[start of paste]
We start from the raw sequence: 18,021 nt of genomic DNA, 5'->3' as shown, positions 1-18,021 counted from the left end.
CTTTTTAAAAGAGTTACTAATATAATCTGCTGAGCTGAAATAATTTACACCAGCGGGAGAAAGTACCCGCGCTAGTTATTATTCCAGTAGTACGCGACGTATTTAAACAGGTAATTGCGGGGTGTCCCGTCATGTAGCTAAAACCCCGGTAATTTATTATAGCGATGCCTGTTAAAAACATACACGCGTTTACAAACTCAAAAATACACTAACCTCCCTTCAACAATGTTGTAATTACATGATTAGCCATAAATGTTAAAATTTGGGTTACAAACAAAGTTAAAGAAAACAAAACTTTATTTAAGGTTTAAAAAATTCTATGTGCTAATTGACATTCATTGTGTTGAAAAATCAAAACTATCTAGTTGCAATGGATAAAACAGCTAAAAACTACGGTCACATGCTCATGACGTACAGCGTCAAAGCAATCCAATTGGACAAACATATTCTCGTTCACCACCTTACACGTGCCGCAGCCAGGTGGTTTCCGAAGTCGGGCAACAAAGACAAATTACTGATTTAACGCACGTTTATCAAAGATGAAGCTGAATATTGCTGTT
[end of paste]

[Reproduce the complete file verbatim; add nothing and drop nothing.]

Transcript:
We start from the raw sequence: 18,021 nt of genomic DNA, 5'->3' as shown, positions 1-18,021 counted from the left end.
CTTTTTAAAAGAGTTACTAATATAATCTGCTGAGCTGAAATAATTTACACCAGCGGGAGAAAGTACCCGCGCTAGTTATTATTCCAGTAGTACGCGACGTATTTAAACAGGTAATTGCGGGGTGTCCCGTCATGTAGCTAAAACCCCGGTAATTTATTATAGCGATGCCTGTTAAAAACATACACGCGTTTACAAACTCAAAAATACACTAACCTCCCTTCAACAATGTTGTAATTACATGATTAGCCATAAATGTTAAAATTTGGGTTACAAACAAAGTTAAAGAAAACAAAACTTTATTTAAGGTTTAAAAAATTCTATGTGCTAATTGACATTCATTGTGTTGAAAAATCAAAACTATCTAGTTGCAATGGATAAAACAGCTAAAAACTACGGTCACATGCTCATGACGTACAGCGTCAAAGCAATCCAATTGGACAAACATATTCTCGTTCACCACCTTACACGTGCCGCAGCCAGGTGGTTTCCGAAGTCGGGCAACAAAGACAAATTACTGATTTAACGCACGTTTATCAAAGATGAAGCTGAATATTGCTGTT